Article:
Behind the Headline: Maryland Board Considers Two-Tier High School Diploma System



By 02/25/2016

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ednext_XV_1_forum_img01On Top of the News
Maryland Board Considers Two-Tier High School Diploma System
Baltimore Sun | 2/23/16

Behind the Headline
Different Kids Need Different Credentials
Education Next | Winter 2015

High school students in Maryland took the Common Core-aligned PARCC test last year for the first time. Because fewer students passed the test than passed the previous high school exam, the Maryland Board of Education is now considering whether to lower the score needed to pass the test or to issue two different diplomas, one for students who pass the PARCC exam and are ready for college and one for students who get a lower score on the test. So reports Liz Bowie in the Baltimore Sun this week.

Yesterday, the editorial board of the Baltimore Sun urged the state board of education “to be patient and not be panicked into rushing to lower standards because of one year’s disappointing test results.” Their editorial concludes, “Instead of considering how to lower the state’s academic standards the school board should be working out ways to help all students reach them.”

The suggestion that Maryland consider offering a two-tier diploma system was made by board member Chester E. Finn, Jr.  Finn earlier made the case for this type of policy in a forum published in the Winter 2015 issue of Education Next, “Rethinking the High School Diploma.” Finn argued that “Different Kids Need Different Credentials.” Richard Kahlenberg and Sandy Kress also contributed articles to the forum.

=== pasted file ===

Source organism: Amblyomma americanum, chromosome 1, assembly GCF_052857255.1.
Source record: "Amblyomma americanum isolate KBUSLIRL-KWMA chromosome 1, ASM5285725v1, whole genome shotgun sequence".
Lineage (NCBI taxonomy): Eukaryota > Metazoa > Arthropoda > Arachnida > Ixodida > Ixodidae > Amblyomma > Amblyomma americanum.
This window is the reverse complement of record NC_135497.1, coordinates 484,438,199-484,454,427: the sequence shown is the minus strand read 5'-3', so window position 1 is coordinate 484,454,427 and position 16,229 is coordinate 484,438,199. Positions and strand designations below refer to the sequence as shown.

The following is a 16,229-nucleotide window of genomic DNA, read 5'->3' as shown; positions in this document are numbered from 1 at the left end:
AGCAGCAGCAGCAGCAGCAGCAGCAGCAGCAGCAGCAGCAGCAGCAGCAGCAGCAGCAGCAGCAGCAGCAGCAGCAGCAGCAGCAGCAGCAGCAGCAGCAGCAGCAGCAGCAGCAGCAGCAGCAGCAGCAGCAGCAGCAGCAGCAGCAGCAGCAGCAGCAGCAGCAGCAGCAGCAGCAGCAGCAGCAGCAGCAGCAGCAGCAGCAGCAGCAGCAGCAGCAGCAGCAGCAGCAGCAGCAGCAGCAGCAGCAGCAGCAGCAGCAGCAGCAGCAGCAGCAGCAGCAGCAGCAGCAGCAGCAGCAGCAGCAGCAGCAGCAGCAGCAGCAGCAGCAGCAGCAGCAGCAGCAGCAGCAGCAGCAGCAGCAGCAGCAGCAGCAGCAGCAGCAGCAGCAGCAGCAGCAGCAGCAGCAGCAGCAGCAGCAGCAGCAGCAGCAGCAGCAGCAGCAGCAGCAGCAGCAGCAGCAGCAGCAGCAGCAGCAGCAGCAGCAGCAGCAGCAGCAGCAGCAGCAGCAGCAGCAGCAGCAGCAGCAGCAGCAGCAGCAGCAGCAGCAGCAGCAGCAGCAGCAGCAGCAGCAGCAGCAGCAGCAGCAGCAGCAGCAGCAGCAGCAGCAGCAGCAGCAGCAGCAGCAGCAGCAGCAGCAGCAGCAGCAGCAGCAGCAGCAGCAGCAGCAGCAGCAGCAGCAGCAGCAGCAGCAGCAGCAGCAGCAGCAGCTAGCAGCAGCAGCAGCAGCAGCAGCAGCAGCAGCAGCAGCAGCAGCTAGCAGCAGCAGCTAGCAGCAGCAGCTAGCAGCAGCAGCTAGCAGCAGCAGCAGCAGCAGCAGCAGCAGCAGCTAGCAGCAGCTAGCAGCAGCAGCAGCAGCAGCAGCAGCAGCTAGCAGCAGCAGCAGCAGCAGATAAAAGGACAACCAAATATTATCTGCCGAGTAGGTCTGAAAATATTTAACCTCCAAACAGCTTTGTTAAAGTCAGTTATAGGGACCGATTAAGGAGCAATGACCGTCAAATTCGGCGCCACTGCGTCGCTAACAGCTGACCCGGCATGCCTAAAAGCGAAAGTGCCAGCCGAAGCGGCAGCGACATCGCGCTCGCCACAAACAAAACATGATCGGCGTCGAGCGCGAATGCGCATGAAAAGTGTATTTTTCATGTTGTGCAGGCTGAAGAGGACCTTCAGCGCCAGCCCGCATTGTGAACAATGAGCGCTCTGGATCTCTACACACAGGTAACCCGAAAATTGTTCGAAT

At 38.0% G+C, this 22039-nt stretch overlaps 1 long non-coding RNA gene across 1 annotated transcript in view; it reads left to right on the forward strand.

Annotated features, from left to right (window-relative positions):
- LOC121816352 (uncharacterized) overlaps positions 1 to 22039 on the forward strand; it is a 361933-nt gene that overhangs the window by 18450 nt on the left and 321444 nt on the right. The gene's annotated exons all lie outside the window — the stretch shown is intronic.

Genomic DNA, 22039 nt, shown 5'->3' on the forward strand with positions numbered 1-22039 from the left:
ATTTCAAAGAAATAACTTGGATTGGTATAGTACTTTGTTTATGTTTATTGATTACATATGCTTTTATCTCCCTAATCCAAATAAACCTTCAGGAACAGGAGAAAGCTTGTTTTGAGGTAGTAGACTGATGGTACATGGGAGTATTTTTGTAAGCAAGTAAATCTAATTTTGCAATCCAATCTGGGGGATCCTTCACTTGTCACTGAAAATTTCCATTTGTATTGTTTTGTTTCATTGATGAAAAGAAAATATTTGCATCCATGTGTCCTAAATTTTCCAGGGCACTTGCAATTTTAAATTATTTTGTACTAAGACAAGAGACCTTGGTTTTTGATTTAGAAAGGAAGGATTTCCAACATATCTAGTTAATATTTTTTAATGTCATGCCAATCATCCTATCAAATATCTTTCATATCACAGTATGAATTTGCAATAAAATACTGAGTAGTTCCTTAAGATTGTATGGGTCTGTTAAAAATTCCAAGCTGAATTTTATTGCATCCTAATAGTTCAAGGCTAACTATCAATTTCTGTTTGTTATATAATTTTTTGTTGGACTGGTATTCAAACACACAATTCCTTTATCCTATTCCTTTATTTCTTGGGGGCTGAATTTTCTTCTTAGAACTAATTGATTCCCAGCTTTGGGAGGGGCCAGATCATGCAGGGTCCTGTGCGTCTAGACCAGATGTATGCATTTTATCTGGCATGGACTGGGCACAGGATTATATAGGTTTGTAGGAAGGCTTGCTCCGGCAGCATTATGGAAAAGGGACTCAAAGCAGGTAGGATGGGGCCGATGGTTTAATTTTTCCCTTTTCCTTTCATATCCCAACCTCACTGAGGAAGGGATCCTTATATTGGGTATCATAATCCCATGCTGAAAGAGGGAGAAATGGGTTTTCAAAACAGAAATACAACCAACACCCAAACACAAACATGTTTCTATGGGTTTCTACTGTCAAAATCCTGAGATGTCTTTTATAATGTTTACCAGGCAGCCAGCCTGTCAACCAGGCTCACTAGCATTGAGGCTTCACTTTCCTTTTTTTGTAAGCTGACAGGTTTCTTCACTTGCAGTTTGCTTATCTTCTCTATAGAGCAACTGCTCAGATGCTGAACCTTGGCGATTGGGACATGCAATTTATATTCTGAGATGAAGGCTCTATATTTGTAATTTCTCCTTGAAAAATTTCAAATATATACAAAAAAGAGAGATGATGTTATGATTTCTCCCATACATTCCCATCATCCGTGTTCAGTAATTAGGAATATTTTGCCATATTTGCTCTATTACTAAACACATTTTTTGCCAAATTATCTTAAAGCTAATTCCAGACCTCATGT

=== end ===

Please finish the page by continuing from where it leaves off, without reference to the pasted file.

Earlier this week, Mike Petrilli argued on the EdNext blog that it does not make sense to use college readiness as the standard for high school graduation.

There’s always been a big gap between the skills needed to earn a high school diploma and those needed to succeed in college. Neither Common Core nor anything else on the K–12 reform agenda is going to change that basic calculus. Policy makers simply will not deny diplomas to the huge portion of eighteen-year-olds who have made it to the end of the twelfth grade without the reading and math skills necessary to succeed in credit-bearing college courses.

— Education Next




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